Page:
Amale Andraos to replace architect Hala Warde as designer of Beirut Museum of Art
Co-founder of New York-based firm WORKac, Amale Andraos has been selected to design the new Beirut Museum of Art (BeMA), replacing Lebanese-French architect Hala Warde, who was initially selected out of 13 shortlisted design teams.
Scheduled to open in 2023, the museum will be located in the heart of Beirut, positioned on a site that marked the diving line during the country;'s civil war, and is set to house a permanent collection that features modern and contemporary art from Lebanon, its Diaspora, as well as the wider Middle East.
Lebanese-born Andraos' new proposal is designed as an 'open museum', featuring six storeys of promenade space that wraps around the facade of the building, inspired by the ubiquitous Mediterranean balcony that creates a hybrid of indoor-outdoor experiences. The vertical promenade winds around the cube-like building towards the rooftop, terrace, and cafe; creating a new typology for flexible exhibitions and programming.
The thickened enveloped of the new design proposal allows for changeable gallery spaces, community rooms, and urban gardens.
Defying the traditional closed, white cube gallery model, Andraos' design blurs the lines between interior and exterior, catering for more public engagement with the artwork.
The project, which is located on a plot of land owned by Universite Saint-Joseph (USJ), also offers various accessible spaces for the public, including areas for educational programs and public events, landscaped terraces, a library, a black box performance space, a cafe and a rooftop restaurant overlooking the city.
Andraos, who is also Dean of Columbia University’s Graduate School of Architecture Planning and Preservation, commented on the project, saying: "I am honoured to have the opportunity to realise our design for the Beirut Museum of Art, an institution dedicated to the Lebanese artistic culture. As an architect, and as a Lebanese person, Beirut is a city that has always inspired me, filled my imagination and remains close to my heart.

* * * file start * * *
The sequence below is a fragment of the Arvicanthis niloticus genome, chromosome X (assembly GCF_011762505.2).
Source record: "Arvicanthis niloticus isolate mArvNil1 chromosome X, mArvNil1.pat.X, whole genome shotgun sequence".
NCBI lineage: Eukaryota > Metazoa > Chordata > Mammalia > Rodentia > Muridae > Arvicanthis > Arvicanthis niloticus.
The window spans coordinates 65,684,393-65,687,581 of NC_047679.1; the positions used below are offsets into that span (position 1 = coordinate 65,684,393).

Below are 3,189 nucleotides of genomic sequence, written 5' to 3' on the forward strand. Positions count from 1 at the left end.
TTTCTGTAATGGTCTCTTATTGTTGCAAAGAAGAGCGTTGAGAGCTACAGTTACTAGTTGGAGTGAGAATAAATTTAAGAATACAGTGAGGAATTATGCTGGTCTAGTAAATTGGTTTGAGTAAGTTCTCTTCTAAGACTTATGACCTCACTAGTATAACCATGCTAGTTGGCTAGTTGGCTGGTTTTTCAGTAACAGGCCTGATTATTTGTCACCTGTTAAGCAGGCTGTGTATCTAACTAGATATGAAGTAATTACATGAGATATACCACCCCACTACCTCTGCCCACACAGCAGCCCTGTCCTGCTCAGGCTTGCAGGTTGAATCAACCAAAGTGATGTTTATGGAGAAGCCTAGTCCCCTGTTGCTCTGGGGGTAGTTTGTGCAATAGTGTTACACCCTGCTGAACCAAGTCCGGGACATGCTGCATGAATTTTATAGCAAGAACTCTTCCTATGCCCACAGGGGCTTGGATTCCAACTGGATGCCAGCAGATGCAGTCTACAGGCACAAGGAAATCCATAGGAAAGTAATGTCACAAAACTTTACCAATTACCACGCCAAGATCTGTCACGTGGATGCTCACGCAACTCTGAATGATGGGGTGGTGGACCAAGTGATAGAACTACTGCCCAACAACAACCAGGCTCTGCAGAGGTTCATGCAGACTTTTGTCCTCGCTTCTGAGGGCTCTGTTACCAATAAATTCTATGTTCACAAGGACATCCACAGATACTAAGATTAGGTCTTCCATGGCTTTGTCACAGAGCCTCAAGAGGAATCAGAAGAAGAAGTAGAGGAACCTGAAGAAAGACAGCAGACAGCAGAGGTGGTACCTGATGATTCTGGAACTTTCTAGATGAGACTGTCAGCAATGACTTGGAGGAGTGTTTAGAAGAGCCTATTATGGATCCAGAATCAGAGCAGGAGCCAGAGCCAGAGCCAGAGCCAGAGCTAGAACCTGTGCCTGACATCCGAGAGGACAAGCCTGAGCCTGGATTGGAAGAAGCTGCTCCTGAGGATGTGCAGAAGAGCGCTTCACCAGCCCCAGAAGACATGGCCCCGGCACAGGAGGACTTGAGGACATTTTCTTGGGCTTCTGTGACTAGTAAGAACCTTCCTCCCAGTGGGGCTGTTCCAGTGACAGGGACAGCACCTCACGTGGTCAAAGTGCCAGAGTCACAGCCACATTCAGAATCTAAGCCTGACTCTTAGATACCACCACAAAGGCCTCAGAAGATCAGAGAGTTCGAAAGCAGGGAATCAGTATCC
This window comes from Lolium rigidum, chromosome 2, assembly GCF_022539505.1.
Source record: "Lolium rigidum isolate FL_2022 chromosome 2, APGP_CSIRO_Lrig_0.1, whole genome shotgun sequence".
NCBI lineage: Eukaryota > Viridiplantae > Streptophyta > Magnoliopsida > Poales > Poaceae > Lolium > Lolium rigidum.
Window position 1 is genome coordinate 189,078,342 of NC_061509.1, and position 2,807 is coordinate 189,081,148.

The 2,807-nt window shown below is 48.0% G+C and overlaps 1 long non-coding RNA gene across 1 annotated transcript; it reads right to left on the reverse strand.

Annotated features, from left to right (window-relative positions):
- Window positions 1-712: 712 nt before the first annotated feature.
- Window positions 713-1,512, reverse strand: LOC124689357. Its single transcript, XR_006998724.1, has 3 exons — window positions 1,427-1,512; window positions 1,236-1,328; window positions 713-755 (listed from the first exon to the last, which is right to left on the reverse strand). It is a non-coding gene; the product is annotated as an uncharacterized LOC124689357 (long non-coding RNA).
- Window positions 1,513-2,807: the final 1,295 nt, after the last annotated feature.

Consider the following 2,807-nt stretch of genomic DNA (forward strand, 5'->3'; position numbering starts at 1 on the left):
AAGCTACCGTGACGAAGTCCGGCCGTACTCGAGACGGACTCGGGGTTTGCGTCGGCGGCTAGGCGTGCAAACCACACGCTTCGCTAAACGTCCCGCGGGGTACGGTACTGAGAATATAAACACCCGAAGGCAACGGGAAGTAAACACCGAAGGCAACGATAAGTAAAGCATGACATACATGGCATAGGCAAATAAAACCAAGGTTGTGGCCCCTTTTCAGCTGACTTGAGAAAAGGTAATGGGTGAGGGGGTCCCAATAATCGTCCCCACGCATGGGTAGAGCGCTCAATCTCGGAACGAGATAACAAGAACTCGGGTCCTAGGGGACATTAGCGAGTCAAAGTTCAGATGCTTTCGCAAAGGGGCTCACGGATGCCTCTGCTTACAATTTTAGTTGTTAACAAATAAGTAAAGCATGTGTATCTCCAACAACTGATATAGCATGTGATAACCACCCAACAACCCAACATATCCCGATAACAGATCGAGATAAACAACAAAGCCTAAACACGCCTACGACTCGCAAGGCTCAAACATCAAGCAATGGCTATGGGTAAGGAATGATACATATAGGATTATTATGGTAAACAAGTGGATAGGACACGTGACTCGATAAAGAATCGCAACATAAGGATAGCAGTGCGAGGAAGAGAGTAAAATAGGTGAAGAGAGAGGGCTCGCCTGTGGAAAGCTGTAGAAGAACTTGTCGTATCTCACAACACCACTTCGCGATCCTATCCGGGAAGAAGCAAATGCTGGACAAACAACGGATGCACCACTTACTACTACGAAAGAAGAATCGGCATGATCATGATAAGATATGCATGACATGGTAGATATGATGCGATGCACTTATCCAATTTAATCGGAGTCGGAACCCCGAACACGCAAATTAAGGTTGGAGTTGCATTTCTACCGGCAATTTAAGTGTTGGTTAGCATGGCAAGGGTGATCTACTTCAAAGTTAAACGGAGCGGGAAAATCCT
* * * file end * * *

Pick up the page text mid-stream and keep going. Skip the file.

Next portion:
"Through it, I have re-examined the legacy of the ‘Arab City’ as an intellectual, artistic and progressive project. I hope that our design demonstrates an alternate possibility for the future of cities, as it reveals the cultural possibilities of integrating art, architecture and landscape within a dense urban setting and as a means to re-imagine how we can live, learn and share together."
The new museum design also includes natural ventilation in the lobby, passive and active solar shading on the facade, a rainwater collection as well as a usage system that connects directly to a green roof.
"The Beirut Museum of Art is committed to showcasing and supporting Lebanese artists, architects and creatives – and we are delighted to have an architect of Amale Andraos’ calibre design our new building," said Joe Saddi, executive president of the Board of Trustees of BeMA.
"This appointment is an essential step to keep this significant cultural project on track and we see it as a vote of confidence in the larger cultural mission of Lebanon. BeMA aims to be a culturally inclusive institution, committed to nurture future talents and help build a strong civil society, and are confident that WORKac’s open design will facilitate a meaningful creative experience towards the realisation of that mission."
According to Archdaily, "the jury originally selected HW Architecture as winner of the competition and recognised WORKac with an honorary mention. No agreement could be reached over the course of the last two years between BeMA and HW Architecture due to differences that became irreconcilable."